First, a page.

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On Thanksgiving this Year


Happy day-after Thanksgiving. It is morning, the early gloaming, and I am writing you from the living room of our beloved newish house. The walls are robin’s egg blue and the fireplace is red brick and the lace curtains billow when we throw open the windows, which we’ve done often, thankfully, during this mild but devasting fall.


Many of you have seen this room for yourselves, maybe joined us for a cocktail. If you have, it’s only been once, maybe twice, and nowhere near the number of times we’d hope to fill this house with friends and family and food and laughter which was, of course, our entire reason for choosing it. I wonder if this glum emptiness is how the people who built this place felt. They raised the roof in 1935, a cause for joy in the middle of a depression, and four years later a war tore the world apart.


Sometimes I sit in this room by myself and stream Glenn Davis big band music and imagine instead of a black wireless speaker on the credenza, there’s an Art Deco mahogany radio with big black dials standing in the corner. I imagine listening to a scratchy news-from-the-front broadcast—it worries me enough that I place my hand to my cheek and fret over our boys overseas. Outside, beyond the veil of our fluttering curtains, the world is quiet. In the stillness, I hear the echo of a Ford Super Deluxe sedan downshifting to make the turn off Gulf Street, the Army chaplain on his way to deliver a telegram no one wants to receive. Inside, in front of the red brick, buoyed by the melodies of Glenn Miller, the world is safe. Outside it is not.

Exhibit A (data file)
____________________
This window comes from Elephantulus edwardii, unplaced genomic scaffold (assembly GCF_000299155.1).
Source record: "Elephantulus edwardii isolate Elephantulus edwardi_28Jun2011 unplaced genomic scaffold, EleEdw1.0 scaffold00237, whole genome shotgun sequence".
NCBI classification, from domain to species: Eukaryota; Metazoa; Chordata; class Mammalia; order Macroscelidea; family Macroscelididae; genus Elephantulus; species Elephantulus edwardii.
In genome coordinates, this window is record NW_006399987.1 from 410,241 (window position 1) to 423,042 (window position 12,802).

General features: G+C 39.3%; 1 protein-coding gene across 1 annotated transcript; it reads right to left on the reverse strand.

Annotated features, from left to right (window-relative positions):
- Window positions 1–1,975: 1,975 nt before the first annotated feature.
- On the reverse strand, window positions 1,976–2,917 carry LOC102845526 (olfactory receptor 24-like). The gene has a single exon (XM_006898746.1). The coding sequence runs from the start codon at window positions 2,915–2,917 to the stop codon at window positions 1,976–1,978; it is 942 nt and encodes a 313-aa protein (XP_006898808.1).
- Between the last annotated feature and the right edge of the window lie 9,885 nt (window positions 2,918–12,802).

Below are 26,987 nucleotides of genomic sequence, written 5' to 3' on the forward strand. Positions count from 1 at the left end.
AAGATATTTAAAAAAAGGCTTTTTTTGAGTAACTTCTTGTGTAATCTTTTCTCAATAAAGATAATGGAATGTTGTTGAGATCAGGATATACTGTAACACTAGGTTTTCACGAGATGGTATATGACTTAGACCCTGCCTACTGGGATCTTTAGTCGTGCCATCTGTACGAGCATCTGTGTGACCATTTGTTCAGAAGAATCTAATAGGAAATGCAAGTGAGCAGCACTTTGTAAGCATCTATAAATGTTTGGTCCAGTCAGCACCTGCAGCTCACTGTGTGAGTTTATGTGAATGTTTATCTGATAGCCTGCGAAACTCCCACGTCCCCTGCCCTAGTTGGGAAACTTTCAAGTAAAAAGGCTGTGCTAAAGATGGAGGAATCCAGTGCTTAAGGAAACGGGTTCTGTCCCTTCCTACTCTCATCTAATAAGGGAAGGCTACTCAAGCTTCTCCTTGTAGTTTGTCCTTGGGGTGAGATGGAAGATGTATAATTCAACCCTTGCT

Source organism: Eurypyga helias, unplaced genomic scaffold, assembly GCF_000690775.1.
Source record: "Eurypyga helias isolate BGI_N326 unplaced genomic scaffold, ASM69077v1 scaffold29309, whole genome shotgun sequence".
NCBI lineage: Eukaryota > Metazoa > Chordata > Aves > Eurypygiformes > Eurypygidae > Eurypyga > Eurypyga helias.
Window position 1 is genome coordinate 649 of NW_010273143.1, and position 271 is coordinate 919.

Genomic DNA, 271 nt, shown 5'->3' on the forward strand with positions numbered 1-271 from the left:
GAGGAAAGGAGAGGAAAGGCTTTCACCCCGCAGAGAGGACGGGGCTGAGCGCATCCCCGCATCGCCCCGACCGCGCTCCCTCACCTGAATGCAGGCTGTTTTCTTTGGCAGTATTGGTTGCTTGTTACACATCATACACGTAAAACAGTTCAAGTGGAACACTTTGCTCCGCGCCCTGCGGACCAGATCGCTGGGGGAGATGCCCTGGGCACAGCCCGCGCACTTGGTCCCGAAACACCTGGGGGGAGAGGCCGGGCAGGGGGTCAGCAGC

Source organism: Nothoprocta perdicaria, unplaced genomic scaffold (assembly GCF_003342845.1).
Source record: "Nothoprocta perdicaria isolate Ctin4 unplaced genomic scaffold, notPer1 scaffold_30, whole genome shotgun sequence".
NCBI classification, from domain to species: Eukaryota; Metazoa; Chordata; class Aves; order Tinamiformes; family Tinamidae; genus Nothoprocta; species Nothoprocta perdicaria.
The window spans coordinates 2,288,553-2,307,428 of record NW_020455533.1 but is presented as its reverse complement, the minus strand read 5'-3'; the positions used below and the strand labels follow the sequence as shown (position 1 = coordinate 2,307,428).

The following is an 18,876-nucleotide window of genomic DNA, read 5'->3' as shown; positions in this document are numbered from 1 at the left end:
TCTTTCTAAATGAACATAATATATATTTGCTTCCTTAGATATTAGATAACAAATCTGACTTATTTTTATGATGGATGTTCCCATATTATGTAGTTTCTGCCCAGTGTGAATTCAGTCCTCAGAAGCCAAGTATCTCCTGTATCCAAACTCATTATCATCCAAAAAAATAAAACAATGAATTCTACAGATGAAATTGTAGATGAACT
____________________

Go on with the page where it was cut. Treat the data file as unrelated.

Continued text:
When the enemy is invisible, there’s a temptation to view the devil as somehow within us. If there isn’t a foreign target where we can direct our fire, we have a tendecy to turn the guns on ourselves and look down the barrels for answers. How did we get here? Who should I blame?


The melancholy of our present moment is amplified by the dearth of special occasions to mark our days. Even if we do venture out in search of entertain or relief, the fun is always accompanied by a twinge of fear. If I go to a restuarant, will I get it? If I use the bathroom inside a friend’s house, how about then? We’ve spent the last year living without birthday parties, without graduations, without homecomings, and now, perhaps, without the holidays. There is nothing to separate a day in November from a day in April except, perhaps, the temperature, and even that seems unchanged. With the trees just as leafless, I wonder sometimes if any time has passed at all.


Yesterday, we endured a medley of maudlin commercials, of parade hosts, of persons-on-the-street telling us we still have so many reasons to give thanks. This is true, of course, but I’m rather inclined to tell those people to stuff it. Perhaps it’s better, more authentic, to indulge in the relative solitude of the day, of the moment, of 2020, so we can be thankful—joyously, blisteringly thankful—when this crisis passes and all the things we love return.


The house is stirring. It’s time to throw out the pumpkins and string the lights. Getting up to make coffee feels like returning to the front. In these small ways, we tighten our armor. The echo of the Super Deluxe fades away. Someday, someone else will sit in this living room and wonder how we survived. And the answer will be the same as it was eighty-five years ago, by soldiering on.

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